As water talks slog on, solution is elusive
Legislative leaders today said they are closer to an agreement on water, but are still working on disagreements before submitting bills to the rest of the lawmakers.
Assembly Republican Sam Blakeslee of San Luis Obispo said he wants a water vote in a matter of weeks, but suggested it may take legislators more time.
"If we rush a fatally flawed deal to the floor before the final compromises are agreed to, we could see this entire package fail, which would set us back years,'' Blakeslee said.
Assembly Speaker Karen Bass said the proposal being discussed among leaders is to go to the voters next year with a $9.4-billion general obligation bond, with only half of the bonds issued before 2015 to reduce the impact on the state's debt and budgets.
The package also includes statewide monitoring of groundwater and increased water rights enforcement, including higher penalties for illegal diversion, Bass said. She said another aspect of the proposal is requiring most consumers to reduce water use 20% by 2020, with less stringent requirements proposed for agricultural users than for urban users.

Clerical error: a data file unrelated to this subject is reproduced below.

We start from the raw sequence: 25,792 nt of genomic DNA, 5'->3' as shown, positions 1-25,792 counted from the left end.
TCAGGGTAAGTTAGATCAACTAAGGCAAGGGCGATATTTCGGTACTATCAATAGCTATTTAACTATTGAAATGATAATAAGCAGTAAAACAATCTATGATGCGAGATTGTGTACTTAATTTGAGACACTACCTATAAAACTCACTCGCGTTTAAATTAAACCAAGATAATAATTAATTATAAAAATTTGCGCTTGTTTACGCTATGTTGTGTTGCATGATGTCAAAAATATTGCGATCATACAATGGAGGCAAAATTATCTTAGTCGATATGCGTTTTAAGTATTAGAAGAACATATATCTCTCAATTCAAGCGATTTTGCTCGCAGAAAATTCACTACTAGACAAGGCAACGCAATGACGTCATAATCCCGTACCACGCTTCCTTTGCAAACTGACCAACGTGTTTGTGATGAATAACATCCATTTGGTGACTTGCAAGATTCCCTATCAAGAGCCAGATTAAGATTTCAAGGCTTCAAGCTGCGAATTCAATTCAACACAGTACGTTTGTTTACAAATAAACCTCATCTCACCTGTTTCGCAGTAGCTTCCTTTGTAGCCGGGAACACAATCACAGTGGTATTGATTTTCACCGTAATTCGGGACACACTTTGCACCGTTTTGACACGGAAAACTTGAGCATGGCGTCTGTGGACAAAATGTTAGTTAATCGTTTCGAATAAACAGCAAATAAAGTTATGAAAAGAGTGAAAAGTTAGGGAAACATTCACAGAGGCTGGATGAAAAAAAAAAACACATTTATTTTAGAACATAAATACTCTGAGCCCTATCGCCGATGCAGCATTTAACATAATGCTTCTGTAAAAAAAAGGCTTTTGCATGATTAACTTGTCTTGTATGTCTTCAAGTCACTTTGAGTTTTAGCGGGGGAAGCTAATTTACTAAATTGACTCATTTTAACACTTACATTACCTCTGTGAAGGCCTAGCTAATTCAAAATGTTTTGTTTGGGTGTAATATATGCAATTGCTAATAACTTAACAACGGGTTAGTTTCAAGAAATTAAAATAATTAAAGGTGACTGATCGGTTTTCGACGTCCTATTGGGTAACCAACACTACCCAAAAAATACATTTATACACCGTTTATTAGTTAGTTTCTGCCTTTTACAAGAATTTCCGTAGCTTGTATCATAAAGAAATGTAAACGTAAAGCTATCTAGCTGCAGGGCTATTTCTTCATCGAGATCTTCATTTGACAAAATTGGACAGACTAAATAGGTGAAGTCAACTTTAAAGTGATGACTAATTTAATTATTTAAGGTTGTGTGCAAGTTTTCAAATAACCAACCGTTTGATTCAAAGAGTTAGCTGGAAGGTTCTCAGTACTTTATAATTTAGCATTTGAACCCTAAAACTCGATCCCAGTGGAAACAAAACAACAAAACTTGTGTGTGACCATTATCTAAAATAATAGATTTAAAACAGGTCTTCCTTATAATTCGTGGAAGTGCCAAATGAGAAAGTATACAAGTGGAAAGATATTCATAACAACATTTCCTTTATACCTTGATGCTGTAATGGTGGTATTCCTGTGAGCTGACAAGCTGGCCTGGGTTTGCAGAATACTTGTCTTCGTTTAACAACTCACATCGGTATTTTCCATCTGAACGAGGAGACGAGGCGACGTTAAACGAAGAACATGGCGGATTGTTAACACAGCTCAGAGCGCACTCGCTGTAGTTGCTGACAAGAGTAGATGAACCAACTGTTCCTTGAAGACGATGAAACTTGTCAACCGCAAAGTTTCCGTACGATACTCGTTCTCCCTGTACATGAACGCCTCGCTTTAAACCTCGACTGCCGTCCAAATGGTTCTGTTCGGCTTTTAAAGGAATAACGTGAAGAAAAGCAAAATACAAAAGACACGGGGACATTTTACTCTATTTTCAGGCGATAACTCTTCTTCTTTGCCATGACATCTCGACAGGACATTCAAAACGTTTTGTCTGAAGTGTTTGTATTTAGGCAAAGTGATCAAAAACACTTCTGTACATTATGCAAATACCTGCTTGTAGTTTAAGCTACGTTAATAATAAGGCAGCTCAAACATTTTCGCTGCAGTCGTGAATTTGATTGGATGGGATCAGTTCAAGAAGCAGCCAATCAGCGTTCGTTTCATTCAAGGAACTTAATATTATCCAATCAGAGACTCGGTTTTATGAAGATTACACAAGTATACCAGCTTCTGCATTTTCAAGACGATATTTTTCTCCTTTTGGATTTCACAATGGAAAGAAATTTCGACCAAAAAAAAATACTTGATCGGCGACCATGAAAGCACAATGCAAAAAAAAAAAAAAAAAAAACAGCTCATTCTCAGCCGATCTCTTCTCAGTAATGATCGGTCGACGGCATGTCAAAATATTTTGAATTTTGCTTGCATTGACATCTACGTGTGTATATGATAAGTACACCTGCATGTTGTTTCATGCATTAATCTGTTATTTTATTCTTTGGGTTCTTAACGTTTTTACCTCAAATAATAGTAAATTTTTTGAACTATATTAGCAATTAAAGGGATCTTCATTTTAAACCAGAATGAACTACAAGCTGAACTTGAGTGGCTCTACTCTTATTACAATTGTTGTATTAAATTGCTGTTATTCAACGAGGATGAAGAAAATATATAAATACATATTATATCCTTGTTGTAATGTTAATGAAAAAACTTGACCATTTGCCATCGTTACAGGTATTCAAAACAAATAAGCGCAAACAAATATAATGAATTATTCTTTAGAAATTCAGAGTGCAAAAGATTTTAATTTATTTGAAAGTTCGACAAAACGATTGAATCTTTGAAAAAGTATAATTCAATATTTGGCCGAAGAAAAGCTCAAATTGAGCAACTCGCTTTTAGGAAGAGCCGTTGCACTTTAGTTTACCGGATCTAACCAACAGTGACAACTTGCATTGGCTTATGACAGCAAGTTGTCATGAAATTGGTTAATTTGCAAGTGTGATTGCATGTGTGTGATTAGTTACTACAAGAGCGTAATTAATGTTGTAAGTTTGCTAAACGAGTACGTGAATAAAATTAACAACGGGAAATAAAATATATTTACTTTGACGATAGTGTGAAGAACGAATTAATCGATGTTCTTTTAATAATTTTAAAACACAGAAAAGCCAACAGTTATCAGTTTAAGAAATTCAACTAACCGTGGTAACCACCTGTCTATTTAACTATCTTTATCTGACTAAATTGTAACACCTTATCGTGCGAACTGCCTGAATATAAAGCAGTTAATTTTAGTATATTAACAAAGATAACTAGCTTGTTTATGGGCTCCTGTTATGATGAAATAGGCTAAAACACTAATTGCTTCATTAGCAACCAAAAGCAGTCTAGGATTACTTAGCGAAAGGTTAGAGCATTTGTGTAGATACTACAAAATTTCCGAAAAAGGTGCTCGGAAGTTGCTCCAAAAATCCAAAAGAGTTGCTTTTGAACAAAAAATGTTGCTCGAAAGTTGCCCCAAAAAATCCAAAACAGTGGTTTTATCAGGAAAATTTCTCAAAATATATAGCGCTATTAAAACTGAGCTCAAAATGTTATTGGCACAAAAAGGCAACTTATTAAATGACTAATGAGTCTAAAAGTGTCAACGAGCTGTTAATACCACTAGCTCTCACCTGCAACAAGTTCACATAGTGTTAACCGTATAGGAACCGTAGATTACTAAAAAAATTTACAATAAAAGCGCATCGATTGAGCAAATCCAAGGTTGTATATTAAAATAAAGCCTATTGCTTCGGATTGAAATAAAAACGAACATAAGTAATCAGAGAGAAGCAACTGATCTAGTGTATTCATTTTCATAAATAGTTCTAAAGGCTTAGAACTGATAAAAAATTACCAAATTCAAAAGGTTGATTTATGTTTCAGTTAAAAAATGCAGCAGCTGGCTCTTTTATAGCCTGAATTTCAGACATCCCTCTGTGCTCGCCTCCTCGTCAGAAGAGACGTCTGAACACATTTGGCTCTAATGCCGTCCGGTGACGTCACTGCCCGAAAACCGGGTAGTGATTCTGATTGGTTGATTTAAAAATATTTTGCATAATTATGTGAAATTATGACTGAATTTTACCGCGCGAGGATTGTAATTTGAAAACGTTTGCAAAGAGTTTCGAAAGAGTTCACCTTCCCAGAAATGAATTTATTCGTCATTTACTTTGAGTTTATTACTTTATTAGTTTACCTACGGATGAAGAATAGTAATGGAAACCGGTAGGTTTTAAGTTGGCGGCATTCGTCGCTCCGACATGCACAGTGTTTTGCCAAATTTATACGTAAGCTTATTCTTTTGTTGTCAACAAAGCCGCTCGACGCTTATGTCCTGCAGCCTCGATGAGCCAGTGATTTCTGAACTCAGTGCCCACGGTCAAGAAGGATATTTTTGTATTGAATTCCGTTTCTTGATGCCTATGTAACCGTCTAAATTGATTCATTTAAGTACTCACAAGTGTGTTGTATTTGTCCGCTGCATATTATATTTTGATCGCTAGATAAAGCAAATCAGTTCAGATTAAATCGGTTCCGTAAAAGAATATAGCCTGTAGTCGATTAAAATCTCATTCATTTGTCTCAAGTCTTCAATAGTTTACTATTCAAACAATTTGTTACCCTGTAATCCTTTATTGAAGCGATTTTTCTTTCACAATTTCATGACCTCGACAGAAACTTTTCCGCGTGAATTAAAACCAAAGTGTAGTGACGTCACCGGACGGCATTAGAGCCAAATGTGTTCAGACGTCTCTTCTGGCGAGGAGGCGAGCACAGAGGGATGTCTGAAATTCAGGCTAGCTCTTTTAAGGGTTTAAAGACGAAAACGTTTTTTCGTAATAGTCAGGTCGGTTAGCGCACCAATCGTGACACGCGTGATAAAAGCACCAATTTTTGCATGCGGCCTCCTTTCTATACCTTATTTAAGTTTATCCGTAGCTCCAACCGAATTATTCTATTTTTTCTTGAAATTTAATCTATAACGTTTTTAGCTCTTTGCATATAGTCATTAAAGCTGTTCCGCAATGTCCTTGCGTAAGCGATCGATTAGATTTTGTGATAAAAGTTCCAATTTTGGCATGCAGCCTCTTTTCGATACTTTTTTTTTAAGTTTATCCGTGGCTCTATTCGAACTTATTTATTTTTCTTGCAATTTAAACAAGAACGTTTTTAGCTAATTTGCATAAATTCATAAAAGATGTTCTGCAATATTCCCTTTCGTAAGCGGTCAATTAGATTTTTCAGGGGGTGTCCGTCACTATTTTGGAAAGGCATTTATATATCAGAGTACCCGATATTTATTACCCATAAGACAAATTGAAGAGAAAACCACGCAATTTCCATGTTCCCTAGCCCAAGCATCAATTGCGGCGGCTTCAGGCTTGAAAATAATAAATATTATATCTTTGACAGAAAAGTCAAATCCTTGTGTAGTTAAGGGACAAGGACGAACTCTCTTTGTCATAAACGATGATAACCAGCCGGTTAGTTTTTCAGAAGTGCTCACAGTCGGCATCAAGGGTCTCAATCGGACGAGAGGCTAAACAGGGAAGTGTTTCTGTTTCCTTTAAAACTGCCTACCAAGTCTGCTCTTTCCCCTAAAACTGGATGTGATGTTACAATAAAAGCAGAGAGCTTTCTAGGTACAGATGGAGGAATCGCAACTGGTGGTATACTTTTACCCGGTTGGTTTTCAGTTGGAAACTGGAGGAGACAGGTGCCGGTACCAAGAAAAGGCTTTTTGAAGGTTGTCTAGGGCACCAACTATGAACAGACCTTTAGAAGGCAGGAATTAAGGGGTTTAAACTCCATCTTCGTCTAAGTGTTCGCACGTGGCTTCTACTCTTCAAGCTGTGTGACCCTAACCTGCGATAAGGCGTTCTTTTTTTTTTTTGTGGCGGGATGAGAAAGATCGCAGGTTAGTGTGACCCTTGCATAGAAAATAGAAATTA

"I believe this will represent the most comprehensive and significant water infrastructure and policy advancement since the state water project was established in the 1960s,'' Bass said. "We would be taking it too far to say we have a solid deal that all four leaders are agreeing with.''
-- Patrick McGreevy in SacramentoPhoto: The Sacramento-San Joaquin River Delta is a major source of Southland drinking water. (Robert Durell / Los Angeles Times / July 11, 2008)